@@ -24,8 +24,8 @@
 </div>
 
 <div class="answer">
-<p>Enblend is a command-line utility. You 
-have to run it from a DOS window and type parameters on the command 
+<p>Enblend is a command-line utility. You
+have to run it from a DOS window and type parameters on the command
 line. See Manual for more information on the available parameters.</p>
 </div>
 
@@ -35,8 +35,8 @@
 </div>
 
 <div class="answer">
-<p>The default binaries of Enblend are compiled with 
-<a href="http://en.wikipedia.org/wiki/SSE2" target="_blank">SSE2</a> support.  
+<p>The default binaries of Enblend are compiled with
+<a href="http://en.wikipedia.org/wiki/SSE2" target="_blank">SSE2</a> support.
 If your CPU does not, there is a special version of the
 <a href="https://sourceforge.net/projects/enblend/files/enblend-enfuse/enblend-enfuse-4.0/enblend-enfuse-4.0-win32-nosse.zip/download">binaries</a>
 that might work.</p>
@@ -47,12 +47,12 @@
 </div>
 
 <div class="answer">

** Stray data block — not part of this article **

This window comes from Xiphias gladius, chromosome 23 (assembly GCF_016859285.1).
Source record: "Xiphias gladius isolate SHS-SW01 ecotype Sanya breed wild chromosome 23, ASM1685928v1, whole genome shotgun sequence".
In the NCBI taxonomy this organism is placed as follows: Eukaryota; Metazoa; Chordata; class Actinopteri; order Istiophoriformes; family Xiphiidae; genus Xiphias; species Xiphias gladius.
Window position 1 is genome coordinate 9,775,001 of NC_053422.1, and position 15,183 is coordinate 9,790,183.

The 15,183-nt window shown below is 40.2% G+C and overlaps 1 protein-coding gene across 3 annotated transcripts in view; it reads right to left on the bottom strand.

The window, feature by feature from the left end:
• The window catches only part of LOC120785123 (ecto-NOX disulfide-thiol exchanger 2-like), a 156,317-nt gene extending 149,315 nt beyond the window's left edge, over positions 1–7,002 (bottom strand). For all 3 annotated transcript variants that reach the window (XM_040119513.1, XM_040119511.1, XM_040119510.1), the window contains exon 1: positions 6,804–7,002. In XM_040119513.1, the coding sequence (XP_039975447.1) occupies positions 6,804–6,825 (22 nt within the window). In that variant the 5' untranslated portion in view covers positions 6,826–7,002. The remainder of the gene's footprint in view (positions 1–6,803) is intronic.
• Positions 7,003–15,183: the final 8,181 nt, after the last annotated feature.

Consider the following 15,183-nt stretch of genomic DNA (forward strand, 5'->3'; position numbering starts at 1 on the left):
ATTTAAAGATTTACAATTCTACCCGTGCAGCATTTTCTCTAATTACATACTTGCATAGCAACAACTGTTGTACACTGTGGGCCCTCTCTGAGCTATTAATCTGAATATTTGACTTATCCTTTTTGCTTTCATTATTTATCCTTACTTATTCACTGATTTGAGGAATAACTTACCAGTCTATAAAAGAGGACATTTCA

-<p>It means that the image(s) that are 
-being added in the current blending iteration are completely 
-overlapped by the previous blended images. These images don't add 
-anything new to the panorama, so there is no way to draw a 
-transition zone between old pixels and new pixels. Also, Enblend 
-cannot decide for you that the new pixels are somehow &quot;better&quot; than 
+<p>It means that the image(s) that are
+being added in the current blending iteration are completely
+overlapped by the previous blended images. These images don't add
+anything new to the panorama, so there is no way to draw a
+transition zone between old pixels and new pixels. Also, Enblend
+cannot decide for you that the new pixels are somehow &quot;better&quot; than
 the old ones. It just keeps the old pixels and ignores the new ones.</p>
 </div>
 
@@ -61,21 +61,21 @@